November 27, 2013

Philippines Growth: Not a Bubble


Some critics are arguing that Philippines economic growth is a bubble, but looking into the credit side, this might not be the case. There are many sources of funds in the Philippines, if you are planning to build business in the country. Banks are willing to lend, but only for those who are financially stable. History would tell, and even local businesses, that Philippines have stable and strict banks.

Bailout is not a word of mouth in the business – banks and organizations fail if they failed. This assures that only the most competent and stable banks are operating in the industry. In fact, there are few big names in the local bank industry (BDO, BPI, Metro Bank, and the likes). Stability in the banking industry is achieved by consolidation of small unstable banks and bank giants. Moreover, bank interest rate is a reflection of high liquidity.

On the other side, even thou the exchange rate of the Philippines is downward sloping; which means that Peso heading stronger against Dollar. There might be other factors affecting the exchange rate of the Philippines aside from hot money, like the continues inflow of fixed investments, exports, and overseas workers' remittances.  The strong peso could not only be the basis for a bubble economy.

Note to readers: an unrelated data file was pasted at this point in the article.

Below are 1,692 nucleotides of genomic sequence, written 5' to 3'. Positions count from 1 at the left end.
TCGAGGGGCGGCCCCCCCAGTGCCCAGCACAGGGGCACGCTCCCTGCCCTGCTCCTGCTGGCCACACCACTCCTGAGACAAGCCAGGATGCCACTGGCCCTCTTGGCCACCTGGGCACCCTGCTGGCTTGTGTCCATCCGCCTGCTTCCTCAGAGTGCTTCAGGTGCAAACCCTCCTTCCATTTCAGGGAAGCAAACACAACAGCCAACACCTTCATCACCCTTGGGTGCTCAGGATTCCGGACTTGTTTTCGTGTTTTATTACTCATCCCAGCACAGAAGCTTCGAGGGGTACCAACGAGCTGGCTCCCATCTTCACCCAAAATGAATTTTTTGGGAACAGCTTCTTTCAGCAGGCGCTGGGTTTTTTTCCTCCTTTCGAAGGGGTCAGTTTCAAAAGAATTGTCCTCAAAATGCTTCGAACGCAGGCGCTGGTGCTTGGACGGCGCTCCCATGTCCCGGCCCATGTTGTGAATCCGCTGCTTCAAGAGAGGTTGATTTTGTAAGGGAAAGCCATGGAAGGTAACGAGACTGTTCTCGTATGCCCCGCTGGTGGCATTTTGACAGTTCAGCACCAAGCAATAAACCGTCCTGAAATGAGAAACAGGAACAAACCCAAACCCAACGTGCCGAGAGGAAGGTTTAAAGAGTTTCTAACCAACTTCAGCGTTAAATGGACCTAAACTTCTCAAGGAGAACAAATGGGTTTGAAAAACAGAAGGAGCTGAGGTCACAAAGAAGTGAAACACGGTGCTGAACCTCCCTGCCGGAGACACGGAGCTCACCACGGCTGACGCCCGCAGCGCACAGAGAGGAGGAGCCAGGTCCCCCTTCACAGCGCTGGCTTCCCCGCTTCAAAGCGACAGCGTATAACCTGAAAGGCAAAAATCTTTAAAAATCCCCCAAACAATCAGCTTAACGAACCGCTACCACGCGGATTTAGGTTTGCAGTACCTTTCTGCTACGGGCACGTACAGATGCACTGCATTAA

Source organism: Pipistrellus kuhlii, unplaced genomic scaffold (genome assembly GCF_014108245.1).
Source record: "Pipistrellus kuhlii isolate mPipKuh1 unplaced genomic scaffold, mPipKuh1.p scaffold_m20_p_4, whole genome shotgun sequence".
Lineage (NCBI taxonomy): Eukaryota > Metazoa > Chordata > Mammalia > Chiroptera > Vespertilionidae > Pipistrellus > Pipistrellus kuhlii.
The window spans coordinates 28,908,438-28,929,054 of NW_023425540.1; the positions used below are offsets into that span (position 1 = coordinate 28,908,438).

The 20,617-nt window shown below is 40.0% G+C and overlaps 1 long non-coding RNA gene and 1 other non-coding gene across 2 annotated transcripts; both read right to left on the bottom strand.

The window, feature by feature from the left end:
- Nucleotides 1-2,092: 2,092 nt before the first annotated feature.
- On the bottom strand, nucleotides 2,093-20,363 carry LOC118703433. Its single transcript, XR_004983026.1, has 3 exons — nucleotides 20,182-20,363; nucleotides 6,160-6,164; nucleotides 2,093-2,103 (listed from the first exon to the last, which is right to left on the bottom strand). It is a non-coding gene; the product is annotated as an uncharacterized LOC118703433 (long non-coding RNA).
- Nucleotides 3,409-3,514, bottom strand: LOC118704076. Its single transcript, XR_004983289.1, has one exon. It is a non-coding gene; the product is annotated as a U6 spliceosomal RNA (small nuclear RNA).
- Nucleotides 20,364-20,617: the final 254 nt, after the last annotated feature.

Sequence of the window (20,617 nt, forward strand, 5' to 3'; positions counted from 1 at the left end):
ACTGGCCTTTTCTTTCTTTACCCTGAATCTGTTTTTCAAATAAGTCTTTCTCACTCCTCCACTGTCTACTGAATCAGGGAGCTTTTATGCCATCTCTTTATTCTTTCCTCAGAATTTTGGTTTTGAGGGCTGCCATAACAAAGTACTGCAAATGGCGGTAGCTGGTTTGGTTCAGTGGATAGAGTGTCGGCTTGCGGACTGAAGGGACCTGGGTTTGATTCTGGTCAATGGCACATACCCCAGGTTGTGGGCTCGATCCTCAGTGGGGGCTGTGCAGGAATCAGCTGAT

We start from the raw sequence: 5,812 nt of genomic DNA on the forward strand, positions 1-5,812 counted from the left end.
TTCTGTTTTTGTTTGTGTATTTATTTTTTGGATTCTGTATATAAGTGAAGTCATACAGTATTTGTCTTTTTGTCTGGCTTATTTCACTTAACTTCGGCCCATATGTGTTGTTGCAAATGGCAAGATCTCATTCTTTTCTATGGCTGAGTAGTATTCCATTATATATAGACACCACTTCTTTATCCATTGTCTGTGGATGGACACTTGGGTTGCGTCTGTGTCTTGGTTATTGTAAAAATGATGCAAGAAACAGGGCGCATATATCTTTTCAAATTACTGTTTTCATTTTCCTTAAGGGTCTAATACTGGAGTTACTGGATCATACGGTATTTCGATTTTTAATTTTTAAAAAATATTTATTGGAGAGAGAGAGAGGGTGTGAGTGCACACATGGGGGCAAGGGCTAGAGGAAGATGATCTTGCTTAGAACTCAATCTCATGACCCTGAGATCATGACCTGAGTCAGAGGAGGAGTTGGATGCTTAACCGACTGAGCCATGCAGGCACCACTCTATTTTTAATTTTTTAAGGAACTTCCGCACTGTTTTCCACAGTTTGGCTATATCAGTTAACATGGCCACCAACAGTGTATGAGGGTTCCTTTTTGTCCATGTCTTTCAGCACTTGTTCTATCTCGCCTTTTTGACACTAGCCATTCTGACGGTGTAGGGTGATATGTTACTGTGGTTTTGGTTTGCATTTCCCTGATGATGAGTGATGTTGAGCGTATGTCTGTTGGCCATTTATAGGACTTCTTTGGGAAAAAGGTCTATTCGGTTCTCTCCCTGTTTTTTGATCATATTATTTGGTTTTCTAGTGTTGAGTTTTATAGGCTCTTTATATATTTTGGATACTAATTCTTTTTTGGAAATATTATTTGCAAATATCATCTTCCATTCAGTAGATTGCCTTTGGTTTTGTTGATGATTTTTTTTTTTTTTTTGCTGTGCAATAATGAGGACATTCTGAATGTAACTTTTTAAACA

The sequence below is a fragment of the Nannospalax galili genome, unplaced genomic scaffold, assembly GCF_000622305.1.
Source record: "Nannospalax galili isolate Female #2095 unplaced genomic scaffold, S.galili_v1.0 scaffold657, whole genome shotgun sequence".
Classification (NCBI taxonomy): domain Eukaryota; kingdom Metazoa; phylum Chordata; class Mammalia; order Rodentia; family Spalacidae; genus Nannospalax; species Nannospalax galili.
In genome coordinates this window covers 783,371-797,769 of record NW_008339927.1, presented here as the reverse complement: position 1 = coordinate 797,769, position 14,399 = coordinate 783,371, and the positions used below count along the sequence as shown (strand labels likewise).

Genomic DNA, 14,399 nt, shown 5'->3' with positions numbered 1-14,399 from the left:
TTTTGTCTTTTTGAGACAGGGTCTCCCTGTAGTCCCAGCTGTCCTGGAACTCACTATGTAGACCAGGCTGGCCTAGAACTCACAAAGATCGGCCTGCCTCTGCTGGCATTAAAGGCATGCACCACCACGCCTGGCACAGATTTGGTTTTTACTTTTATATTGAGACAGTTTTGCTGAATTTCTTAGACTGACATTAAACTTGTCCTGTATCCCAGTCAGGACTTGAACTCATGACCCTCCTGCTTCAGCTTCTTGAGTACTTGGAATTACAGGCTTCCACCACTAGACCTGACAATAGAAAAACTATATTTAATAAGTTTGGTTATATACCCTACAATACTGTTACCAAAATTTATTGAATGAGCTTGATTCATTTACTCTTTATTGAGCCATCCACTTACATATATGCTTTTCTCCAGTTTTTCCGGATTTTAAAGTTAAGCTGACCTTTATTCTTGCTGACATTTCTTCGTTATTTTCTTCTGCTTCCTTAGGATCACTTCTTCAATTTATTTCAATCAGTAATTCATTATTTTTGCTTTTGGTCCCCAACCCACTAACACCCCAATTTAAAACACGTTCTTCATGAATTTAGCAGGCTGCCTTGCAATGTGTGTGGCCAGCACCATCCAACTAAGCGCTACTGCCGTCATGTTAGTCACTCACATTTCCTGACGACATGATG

Real estate can be a source of bubble – if the debtor fails to pay his obligation then this could negatively affect the creditor bank and could have a chain effect. In line with this, banks in the Philippines have limited their exposure to real estate to prevent bubble. On the other hand, a study shows that majority of the buyers of real estate properties are overseas workers and retirees who wants to invest their money. Moreover, housing demand in the Philippines is higher than housing supply.

Philippines has already learned from its past experience from Asian Financial Crisis – banks are very careful now.

The seven percent growth of the Philippines is true, yet, its beneficiary is centered to the wealthy. The government has to create more jobs, by encouraging fixed investments, if it wants prove its critics are wrong.

The growth of the Philippines, a developing country, is projected to be in the high levels in the succeeding years; the growth will slowly decline once it reaches its developed stage.


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